Seeking professional help is critical for those looking to overcome addiction and its associated challenges. Fortunately, meth addiction rehab and support are available for individuals struggling with methamphetamine use at our Northeast rehab locations.

What Does Meth Do to the Brain?

Meth is a drug that acts on the central nervous system in the brain, causing an increased release of dopamine, serotonin, and other “feel-good” chemicals. These chemical increases result in a brief but intense high, reinforcing the repeated use of meth.

The short-term effect of meth use is a short high that includes feelings of alertness, well-being, and euphoria, along with decreased appetite. The high is brief, and soon, users crash, often feeling the opposite of the high of the drug.

After the high, users experience a low that includes fatigue, depression, and even suicidality. Using too much methamphetamine can result in meth overdose. Symptoms of meth overdose include stroke, kidney failure, or even heart attack. The striking lows and chemically manipulative factors of meth use make meth and crystal meth addiction difficult to treat, but sobriety is possible with the help of our professional meth addiction treatment centers.

Why Is Meth So Addictive?

Meth is addictive because of its impact on the neurotransmitters dopamine and serotonin in the brain. When someone ingests meth, the activity of these chemicals increases, inducing an intense high marked by euphoria and a sensation of pleasure.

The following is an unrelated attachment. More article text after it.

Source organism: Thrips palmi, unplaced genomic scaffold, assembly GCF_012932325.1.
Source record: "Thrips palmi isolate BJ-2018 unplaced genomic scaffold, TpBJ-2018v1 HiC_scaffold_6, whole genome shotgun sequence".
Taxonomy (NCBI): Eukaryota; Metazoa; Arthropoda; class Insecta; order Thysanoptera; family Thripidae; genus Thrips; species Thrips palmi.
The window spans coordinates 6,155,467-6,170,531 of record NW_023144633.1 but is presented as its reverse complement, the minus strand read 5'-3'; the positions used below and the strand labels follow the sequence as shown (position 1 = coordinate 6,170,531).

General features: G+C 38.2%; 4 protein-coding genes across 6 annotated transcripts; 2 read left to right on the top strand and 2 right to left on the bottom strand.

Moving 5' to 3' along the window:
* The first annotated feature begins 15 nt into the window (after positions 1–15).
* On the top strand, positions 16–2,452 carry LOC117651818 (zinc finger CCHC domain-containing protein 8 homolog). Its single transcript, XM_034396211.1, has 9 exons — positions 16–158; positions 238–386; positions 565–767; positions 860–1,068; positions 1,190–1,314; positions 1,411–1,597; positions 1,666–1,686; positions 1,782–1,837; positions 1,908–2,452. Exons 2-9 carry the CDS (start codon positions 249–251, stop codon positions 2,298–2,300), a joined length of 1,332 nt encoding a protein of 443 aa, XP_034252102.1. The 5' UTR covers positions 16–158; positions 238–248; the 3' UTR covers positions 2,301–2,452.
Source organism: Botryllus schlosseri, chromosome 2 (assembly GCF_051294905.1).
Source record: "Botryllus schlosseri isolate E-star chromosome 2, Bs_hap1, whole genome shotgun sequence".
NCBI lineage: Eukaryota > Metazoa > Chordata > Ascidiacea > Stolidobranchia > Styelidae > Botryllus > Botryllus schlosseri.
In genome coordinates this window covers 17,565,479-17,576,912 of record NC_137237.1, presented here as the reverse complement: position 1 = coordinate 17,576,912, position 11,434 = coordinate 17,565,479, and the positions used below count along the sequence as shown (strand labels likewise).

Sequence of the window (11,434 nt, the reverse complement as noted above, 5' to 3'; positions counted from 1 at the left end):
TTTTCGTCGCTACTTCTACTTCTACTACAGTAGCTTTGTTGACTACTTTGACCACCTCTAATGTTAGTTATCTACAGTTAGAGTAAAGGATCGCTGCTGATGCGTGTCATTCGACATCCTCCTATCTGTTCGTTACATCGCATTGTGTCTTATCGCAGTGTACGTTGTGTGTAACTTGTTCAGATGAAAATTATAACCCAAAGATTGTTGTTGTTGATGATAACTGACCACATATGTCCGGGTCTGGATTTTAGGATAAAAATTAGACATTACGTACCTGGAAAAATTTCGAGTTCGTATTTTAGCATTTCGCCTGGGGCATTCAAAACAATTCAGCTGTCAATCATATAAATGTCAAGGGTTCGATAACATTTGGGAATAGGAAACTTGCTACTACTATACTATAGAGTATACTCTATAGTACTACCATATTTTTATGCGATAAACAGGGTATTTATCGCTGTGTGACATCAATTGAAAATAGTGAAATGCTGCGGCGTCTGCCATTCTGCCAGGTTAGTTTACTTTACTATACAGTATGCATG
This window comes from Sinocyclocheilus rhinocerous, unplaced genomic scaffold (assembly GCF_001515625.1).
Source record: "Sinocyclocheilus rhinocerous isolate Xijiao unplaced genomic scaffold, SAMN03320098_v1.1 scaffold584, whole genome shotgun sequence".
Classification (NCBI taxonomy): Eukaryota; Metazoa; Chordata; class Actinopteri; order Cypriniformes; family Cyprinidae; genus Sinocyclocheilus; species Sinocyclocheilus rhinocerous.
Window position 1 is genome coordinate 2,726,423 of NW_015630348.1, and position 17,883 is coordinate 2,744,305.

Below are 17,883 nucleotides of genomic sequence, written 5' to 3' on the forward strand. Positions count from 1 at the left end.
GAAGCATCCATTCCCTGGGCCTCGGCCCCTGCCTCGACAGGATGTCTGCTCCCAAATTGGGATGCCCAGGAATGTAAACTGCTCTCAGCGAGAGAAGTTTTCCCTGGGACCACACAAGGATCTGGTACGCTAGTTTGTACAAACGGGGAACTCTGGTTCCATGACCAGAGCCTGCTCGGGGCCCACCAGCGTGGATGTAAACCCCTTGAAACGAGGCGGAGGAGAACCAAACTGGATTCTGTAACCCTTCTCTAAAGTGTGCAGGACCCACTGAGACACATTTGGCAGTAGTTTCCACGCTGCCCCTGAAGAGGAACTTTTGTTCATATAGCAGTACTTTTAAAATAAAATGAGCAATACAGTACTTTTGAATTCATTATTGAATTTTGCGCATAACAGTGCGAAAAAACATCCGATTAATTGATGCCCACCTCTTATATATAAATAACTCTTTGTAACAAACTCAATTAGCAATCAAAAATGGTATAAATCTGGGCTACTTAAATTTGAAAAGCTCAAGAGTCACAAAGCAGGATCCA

Below is more on the key reasons why meth is addictive:

  • Dopamine release: As we previously mentioned, methamphetamine significantly increases the release of dopamine in the brain, a chemical associated with feelings of pleasure and reward. The surge in dopamine levels induced by meth creates intense euphoria and reinforces drug-seeking behavior.
  • Rapid onset of effects: Methamphetamine is typically smoked, snorted, injected, or ingested, allowing it to be rapidly absorbed into the bloodstream and cause a quick onset of effects. This immediate gratification reinforces drug-seeking behavior.
  • Long-lasting effects: Meth has a relatively long duration of action compared to many other drugs. This means its pleasurable effects can last for hours, leading individuals to use it in a binge pattern to sustain the high, which increases the likelihood of addiction.
  • Neuroplasticity: Long-term meth use can lead to changes in the brain’s structure and function, a phenomenon known as neuroplasticity. These changes can alter the brain’s reward and motivation pathways, making it difficult for users to experience pleasure from non-drug activities. As a result, they may continuously turn to meth to experience pleasure.